The regional crisis was not pacified even after the 2012 French military intervention in Mali and the establishment of an UN peace mission, which was followed by the 2015 Algiers peace accords. The radicals were defeated on the battlefield in many ways, but not completely eliminated, and found enough opportunities to regroup, grow, expand, and attack again. Between 2012 and 2018, 344 civilian and military personal of UN were killed in jihadist assaults. Terrorist and radical influence steadily spilled over from Mali to Burkina Faso, Niger, and Chad, exploiting and exacerbating already existing social, political, and ethnic cleavages. Powerful Al Qaeda and Islamic State (ISIS) affiliates were able to capitalize on the insecurity and social marginalization of entire communities, using their version of religion as an alternative to the failed traditional sources of power. Between 2014 and 2018, the activity of eight jihadist groups was related to the deaths of over 1,100 civilians, including 400 in 2017 alone. According to UN, violence and instability have led to a refugee and humanitarian crisis with more than one million displaced people in Mali, Chad, Mauritania, Burkina Faso, and Niger. At the same time, the World Food Program warns of 2.4 million people in urgent need of humanitarian aid, and more than five million children at risk of malnutrition. Local governments have practically lost control over entire regions. There is real danger that these territories might fall permanently under jihadist influence and from there it can easily spill over to neighbouring Togo, Ghana, and Cote d’Ivoire as well.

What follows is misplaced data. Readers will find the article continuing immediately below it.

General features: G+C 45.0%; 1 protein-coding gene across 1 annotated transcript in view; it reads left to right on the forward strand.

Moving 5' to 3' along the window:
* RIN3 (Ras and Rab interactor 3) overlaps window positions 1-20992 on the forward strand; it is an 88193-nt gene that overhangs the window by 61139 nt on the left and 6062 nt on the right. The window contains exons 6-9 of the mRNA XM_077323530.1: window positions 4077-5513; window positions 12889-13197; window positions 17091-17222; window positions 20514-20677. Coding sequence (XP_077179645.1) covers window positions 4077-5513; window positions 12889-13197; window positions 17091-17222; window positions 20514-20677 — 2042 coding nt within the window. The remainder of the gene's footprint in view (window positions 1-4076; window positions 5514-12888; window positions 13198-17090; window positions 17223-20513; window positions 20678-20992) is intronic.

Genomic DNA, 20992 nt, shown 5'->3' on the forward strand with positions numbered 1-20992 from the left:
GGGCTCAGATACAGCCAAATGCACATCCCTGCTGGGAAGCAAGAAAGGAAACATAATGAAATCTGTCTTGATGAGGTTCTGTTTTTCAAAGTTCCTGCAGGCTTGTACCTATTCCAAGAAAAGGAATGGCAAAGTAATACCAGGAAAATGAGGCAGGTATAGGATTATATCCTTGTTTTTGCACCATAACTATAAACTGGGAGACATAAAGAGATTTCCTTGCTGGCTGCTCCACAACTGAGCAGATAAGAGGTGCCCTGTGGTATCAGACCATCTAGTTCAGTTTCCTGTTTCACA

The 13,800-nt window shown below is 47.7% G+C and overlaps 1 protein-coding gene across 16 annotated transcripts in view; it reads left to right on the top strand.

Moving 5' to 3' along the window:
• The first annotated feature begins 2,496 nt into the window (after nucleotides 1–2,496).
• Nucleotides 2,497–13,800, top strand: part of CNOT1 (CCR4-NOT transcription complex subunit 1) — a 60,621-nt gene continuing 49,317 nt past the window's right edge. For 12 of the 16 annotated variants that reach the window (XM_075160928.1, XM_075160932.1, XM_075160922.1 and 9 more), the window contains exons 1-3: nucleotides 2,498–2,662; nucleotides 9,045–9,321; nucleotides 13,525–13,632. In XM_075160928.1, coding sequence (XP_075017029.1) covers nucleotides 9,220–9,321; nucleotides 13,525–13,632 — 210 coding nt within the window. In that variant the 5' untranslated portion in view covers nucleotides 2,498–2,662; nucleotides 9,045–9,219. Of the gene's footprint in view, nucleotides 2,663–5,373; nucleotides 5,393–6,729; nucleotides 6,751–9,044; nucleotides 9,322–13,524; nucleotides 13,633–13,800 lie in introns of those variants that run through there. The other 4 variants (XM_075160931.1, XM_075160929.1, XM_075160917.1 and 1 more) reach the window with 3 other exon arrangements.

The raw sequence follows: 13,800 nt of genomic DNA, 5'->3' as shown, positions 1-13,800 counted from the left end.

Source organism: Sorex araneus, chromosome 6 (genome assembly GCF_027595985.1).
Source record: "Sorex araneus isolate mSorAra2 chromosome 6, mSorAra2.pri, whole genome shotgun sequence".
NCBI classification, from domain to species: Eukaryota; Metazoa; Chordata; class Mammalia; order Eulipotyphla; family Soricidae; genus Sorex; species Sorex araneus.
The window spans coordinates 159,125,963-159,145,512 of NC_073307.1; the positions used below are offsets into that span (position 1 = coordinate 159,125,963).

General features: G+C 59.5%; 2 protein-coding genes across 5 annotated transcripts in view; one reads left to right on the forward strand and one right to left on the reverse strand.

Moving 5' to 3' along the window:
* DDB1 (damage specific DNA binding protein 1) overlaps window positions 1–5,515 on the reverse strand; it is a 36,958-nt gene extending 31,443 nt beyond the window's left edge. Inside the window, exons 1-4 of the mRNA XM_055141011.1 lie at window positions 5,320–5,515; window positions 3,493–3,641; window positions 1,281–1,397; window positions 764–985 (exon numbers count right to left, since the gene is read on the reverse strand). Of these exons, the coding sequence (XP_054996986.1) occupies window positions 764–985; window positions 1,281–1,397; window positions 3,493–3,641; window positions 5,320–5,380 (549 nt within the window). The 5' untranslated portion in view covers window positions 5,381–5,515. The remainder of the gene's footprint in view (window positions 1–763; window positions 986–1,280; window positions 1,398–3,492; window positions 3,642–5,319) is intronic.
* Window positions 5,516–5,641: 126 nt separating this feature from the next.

All these facts are clearly visible for the European political elite, and the escalating resources Brussels devotes to the area suggests they understand that the Sahel region will become an ever-increasing priority for the EU.
So far, the biggest contributor to regional defense and security has been France, the former colonial power and traditional power-broker in this part of Africa. In the summer of 2014, Operation “Serval” in Mali was succeeded by “Barkhane”, which had a much wider geographical scope. Some 5,100 soldiers have been so far deployed across Mali, Niger, Chad, and Burkina Faso, including 600 sent since the start of this year in the context of increased activity by the jihadist groups. Between 1,500 and 2,000 French soldiers operate in the Northern and Eastern parts of Mali and the rest are spread out between the headquarters in N’Djamena, at least four bases and airfields in Niger, as well as one special forces unit in Burkina Faso (Operation “Sabr”).